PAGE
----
This cottage is small, which is our preference; because we’d rather put our money towards things like travel, this house serves us by not being too much house. We get to be in the historic walking neighborhood we value, we love our neighbors, and we’re enjoying the pride of renovating something that’s been here a long time instead of building new.

So, here’s some “before” and “during” photos to show you our progress. I’m not showing you every part of our house here; this is just the main shared living space (I’ll give you an update on bedrooms and other nooks sometime soon).

From the Outside:

We honestly haven’t touched this much, beyond removing what we didn’t like (hedges and shutters), adding a simple crushed granite walkway, and giving the old exterior a paint refresher. Kyle did, however, do a stellar job with simple cedar porch posts (very Texas) and giving the porch a pick-me-up. Landscaping will come eventually.


Unlike our Bend house, we don’t have much of an entrance to speak of. The plan eventually is to repurpose shiplap on the (now plywood) entry wall and really customize some organization, but at least we’ve tossed the fake wood paneling. There was a lot of it. Also, new front door made of solid-fir wood. The original door was actually made for interior and in horrible shape.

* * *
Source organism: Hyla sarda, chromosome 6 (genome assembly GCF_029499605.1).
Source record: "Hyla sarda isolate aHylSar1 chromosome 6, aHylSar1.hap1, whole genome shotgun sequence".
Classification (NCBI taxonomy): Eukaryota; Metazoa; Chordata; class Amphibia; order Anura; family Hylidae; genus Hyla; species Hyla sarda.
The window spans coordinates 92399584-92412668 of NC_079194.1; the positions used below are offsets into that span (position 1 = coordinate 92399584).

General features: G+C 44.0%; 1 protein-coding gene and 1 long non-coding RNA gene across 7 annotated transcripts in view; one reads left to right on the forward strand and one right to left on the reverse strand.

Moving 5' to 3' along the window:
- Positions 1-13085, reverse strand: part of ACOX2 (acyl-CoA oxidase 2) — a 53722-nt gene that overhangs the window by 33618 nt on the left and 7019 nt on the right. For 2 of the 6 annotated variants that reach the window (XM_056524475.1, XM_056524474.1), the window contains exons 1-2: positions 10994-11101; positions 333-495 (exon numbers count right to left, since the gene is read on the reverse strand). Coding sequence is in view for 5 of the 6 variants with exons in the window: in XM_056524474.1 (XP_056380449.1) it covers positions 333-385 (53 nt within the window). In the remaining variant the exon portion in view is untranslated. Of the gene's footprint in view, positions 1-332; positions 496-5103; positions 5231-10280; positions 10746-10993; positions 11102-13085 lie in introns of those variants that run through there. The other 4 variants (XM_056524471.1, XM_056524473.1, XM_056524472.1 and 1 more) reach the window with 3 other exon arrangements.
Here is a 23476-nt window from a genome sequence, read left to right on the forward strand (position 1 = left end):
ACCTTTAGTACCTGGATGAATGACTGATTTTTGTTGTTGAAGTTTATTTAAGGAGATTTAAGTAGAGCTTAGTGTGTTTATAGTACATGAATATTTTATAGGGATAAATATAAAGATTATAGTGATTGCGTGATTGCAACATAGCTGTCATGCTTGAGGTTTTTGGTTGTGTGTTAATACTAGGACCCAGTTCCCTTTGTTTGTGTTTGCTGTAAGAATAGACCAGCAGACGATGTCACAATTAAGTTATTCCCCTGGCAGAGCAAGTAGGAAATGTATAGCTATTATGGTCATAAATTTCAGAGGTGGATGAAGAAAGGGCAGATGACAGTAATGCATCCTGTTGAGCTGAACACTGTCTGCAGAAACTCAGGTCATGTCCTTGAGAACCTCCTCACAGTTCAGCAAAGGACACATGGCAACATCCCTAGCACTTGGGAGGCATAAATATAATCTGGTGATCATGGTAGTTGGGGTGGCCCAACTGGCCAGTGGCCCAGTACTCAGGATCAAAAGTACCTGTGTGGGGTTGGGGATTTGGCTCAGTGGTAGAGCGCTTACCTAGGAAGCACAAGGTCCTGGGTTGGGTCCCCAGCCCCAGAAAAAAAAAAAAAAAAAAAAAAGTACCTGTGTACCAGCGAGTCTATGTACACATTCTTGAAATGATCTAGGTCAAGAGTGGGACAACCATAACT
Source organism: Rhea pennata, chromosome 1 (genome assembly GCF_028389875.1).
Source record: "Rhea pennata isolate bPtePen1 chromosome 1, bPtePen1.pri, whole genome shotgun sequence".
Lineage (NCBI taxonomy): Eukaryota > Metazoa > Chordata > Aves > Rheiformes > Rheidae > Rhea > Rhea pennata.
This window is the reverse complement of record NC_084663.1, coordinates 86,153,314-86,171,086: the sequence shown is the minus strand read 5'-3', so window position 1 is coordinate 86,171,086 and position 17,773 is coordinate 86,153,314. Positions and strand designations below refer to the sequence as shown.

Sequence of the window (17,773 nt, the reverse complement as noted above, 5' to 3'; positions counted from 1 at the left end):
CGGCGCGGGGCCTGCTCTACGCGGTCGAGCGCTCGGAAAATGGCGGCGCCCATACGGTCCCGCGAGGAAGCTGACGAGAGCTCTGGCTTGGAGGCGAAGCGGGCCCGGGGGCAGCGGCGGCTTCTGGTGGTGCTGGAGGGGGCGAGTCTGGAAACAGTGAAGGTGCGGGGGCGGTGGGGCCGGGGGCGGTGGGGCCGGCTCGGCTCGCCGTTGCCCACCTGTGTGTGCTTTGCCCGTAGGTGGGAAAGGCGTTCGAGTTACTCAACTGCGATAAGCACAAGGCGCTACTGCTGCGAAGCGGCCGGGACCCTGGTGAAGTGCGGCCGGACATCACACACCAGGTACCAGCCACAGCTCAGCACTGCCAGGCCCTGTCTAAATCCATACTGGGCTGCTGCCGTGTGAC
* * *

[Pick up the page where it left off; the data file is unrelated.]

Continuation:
Living Room:

Being an old house, the (now) main great room was a tiny living room, dining, and kitchen, all in a row. You could barely move in the front room; our couch would have touched both edges. So, Kyle removed the dividing walls.

Also, below the dingy carpet? Original oak flooring that Kyle sanded and refinished. Hallelujah.

I’ve gone back and forth on curtains, which is why I still don’t have anything on those second set of windows. Right now, these are repurposed Ikea bedspreads, which work beautifully (we also did this in Turkey). But they bunch up behind the sectional, so I’m leaning towards Roman-style bamboo shades, but boy howdy, are they pricey. (Also, these windows are falling apart… they’re high priority to replace soon.)

Eventually we’ll have doors over the TV, which is recessed into the wall on a swivel mount. And in the corner by the front door? Those are floating shelves Kyle built from the wall studs he removed; they’ll go on the tiled wall in the kitchen.

Dining Room:

The dining room was a decent size, actually, but because the kitchen was so miniscule, Kyle removed that back wall so that the dining area blends in seamlessly, almost as a little buffer between the living room and kitchen. The pendant lamp was a $5 find from the Habitat ReStore, which I painted milk glass green, but eventually we plan to install a glass pendant. Chairs and table are Craigslist finds.


So far the kitchen is the biggest change, and we’re not done yet, but it’s officially functional (for a short while we were using our camping stove on a folding table). When we got the keys, the kitchen was a cheap ’80s install, poorly done, and insanely dark. There was also no logical spot for a fridge.